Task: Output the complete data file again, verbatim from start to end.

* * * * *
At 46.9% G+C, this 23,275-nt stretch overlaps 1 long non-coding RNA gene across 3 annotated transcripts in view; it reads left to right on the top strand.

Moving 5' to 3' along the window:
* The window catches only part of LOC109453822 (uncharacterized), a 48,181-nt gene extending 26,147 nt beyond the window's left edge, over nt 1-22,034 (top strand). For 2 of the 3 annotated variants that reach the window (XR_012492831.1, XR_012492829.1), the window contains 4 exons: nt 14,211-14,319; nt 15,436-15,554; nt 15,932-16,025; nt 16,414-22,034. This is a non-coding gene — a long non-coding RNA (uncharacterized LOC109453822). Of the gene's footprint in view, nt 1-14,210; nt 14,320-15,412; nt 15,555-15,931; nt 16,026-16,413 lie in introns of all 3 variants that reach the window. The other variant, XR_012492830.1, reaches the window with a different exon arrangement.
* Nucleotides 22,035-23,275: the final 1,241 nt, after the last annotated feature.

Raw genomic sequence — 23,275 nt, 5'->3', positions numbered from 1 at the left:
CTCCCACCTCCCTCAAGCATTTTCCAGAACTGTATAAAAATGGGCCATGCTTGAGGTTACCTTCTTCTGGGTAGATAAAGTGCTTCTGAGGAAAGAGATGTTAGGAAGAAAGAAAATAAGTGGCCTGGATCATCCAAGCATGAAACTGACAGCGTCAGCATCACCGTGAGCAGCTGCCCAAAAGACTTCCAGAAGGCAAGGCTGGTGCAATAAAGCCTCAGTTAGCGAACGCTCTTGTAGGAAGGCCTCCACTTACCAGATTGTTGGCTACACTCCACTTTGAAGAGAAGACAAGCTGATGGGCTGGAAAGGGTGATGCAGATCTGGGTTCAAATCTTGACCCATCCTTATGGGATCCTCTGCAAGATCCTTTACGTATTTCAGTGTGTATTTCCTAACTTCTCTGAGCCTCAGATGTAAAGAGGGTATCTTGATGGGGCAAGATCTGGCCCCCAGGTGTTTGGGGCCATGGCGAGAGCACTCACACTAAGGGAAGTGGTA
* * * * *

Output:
At 46.9% G+C, this 23,275-nt stretch overlaps 1 long non-coding RNA gene across 3 annotated transcripts in view; it reads left to right on the top strand.

Moving 5' to 3' along the window:
* The window catches only part of LOC109453822 (uncharacterized), a 48,181-nt gene extending 26,147 nt beyond the window's left edge, over nt 1-22,034 (top strand). For 2 of the 3 annotated variants that reach the window (XR_012492831.1, XR_012492829.1), the window contains 4 exons: nt 14,211-14,319; nt 15,436-15,554; nt 15,932-16,025; nt 16,414-22,034. This is a non-coding gene — a long non-coding RNA (uncharacterized LOC109453822). Of the gene's footprint in view, nt 1-14,210; nt 14,320-15,412; nt 15,555-15,931; nt 16,026-16,413 lie in introns of all 3 variants that reach the window. The other variant, XR_012492830.1, reaches the window with a different exon arrangement.
* Nucleotides 22,035-23,275: the final 1,241 nt, after the last annotated feature.

Raw genomic sequence — 23,275 nt, 5'->3', positions numbered from 1 at the left:
CTCCCACCTCCCTCAAGCATTTTCCAGAACTGTATAAAAATGGGCCATGCTTGAGGTTACCTTCTTCTGGGTAGATAAAGTGCTTCTGAGGAAAGAGATGTTAGGAAGAAAGAAAATAAGTGGCCTGGATCATCCAAGCATGAAACTGACAGCGTCAGCATCACCGTGAGCAGCTGCCCAAAAGACTTCCAGAAGGCAAGGCTGGTGCAATAAAGCCTCAGTTAGCGAACGCTCTTGTAGGAAGGCCTCCACTTACCAGATTGTTGGCTACACTCCACTTTGAAGAGAAGACAAGCTGATGGGCTGGAAAGGGTGATGCAGATCTGGGTTCAAATCTTGACCCATCCTTATGGGATCCTCTGCAAGATCCTTTACGTATTTCAGTGTGTATTTCCTAACTTCTCTGAGCCTCAGATGTAAAGAGGGTATCTTGATGGGGCAAGATCTGGCCCCCAGGTGTTTGGGGCCATGGCGAGAGCACTCACACTAAGGGAAGTGGTA